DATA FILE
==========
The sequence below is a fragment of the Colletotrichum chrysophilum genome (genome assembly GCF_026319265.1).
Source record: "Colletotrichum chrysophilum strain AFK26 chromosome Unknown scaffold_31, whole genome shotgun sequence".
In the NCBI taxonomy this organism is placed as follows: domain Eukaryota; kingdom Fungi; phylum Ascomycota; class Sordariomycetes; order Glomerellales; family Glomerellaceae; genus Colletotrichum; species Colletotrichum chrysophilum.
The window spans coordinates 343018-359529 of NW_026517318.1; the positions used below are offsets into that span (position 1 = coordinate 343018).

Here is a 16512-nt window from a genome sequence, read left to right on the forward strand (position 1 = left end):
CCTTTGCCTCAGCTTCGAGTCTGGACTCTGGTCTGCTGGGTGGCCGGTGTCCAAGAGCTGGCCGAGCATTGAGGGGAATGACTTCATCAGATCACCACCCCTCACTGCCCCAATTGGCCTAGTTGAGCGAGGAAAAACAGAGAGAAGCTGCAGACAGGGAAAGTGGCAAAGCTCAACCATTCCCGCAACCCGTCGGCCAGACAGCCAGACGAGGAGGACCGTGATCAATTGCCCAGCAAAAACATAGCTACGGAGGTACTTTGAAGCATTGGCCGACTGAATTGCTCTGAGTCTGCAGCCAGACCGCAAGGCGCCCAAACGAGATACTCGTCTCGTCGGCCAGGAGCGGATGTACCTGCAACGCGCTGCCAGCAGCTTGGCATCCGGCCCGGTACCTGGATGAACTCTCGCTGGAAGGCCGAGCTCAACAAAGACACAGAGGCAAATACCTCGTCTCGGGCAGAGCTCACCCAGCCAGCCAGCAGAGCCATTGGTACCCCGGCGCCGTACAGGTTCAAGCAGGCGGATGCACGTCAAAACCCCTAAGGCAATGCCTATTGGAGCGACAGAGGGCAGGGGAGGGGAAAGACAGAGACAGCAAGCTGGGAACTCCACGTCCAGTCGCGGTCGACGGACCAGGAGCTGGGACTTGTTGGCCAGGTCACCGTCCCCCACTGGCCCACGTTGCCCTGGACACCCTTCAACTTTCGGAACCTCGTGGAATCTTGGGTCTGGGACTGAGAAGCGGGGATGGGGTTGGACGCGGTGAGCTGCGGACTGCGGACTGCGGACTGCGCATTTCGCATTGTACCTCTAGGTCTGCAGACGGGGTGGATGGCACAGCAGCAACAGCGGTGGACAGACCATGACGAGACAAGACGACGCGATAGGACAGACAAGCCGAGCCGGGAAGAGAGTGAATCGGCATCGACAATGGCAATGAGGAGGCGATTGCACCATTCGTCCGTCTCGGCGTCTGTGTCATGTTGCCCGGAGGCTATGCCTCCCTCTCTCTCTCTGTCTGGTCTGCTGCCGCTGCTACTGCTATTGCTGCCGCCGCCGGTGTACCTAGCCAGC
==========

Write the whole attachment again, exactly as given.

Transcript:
The sequence below is a fragment of the Colletotrichum chrysophilum genome (genome assembly GCF_026319265.1).
Source record: "Colletotrichum chrysophilum strain AFK26 chromosome Unknown scaffold_31, whole genome shotgun sequence".
In the NCBI taxonomy this organism is placed as follows: domain Eukaryota; kingdom Fungi; phylum Ascomycota; class Sordariomycetes; order Glomerellales; family Glomerellaceae; genus Colletotrichum; species Colletotrichum chrysophilum.
The window spans coordinates 343018-359529 of NW_026517318.1; the positions used below are offsets into that span (position 1 = coordinate 343018).

Here is a 16512-nt window from a genome sequence, read left to right on the forward strand (position 1 = left end):
CCTTTGCCTCAGCTTCGAGTCTGGACTCTGGTCTGCTGGGTGGCCGGTGTCCAAGAGCTGGCCGAGCATTGAGGGGAATGACTTCATCAGATCACCACCCCTCACTGCCCCAATTGGCCTAGTTGAGCGAGGAAAAACAGAGAGAAGCTGCAGACAGGGAAAGTGGCAAAGCTCAACCATTCCCGCAACCCGTCGGCCAGACAGCCAGACGAGGAGGACCGTGATCAATTGCCCAGCAAAAACATAGCTACGGAGGTACTTTGAAGCATTGGCCGACTGAATTGCTCTGAGTCTGCAGCCAGACCGCAAGGCGCCCAAACGAGATACTCGTCTCGTCGGCCAGGAGCGGATGTACCTGCAACGCGCTGCCAGCAGCTTGGCATCCGGCCCGGTACCTGGATGAACTCTCGCTGGAAGGCCGAGCTCAACAAAGACACAGAGGCAAATACCTCGTCTCGGGCAGAGCTCACCCAGCCAGCCAGCAGAGCCATTGGTACCCCGGCGCCGTACAGGTTCAAGCAGGCGGATGCACGTCAAAACCCCTAAGGCAATGCCTATTGGAGCGACAGAGGGCAGGGGAGGGGAAAGACAGAGACAGCAAGCTGGGAACTCCACGTCCAGTCGCGGTCGACGGACCAGGAGCTGGGACTTGTTGGCCAGGTCACCGTCCCCCACTGGCCCACGTTGCCCTGGACACCCTTCAACTTTCGGAACCTCGTGGAATCTTGGGTCTGGGACTGAGAAGCGGGGATGGGGTTGGACGCGGTGAGCTGCGGACTGCGGACTGCGGACTGCGCATTTCGCATTGTACCTCTAGGTCTGCAGACGGGGTGGATGGCACAGCAGCAACAGCGGTGGACAGACCATGACGAGACAAGACGACGCGATAGGACAGACAAGCCGAGCCGGGAAGAGAGTGAATCGGCATCGACAATGGCAATGAGGAGGCGATTGCACCATTCGTCCGTCTCGGCGTCTGTGTCATGTTGCCCGGAGGCTATGCCTCCCTCTCTCTCTCTGTCTGGTCTGCTGCCGCTGCTACTGCTATTGCTGCCGCCGCCGGTGTACCTAGCCAGC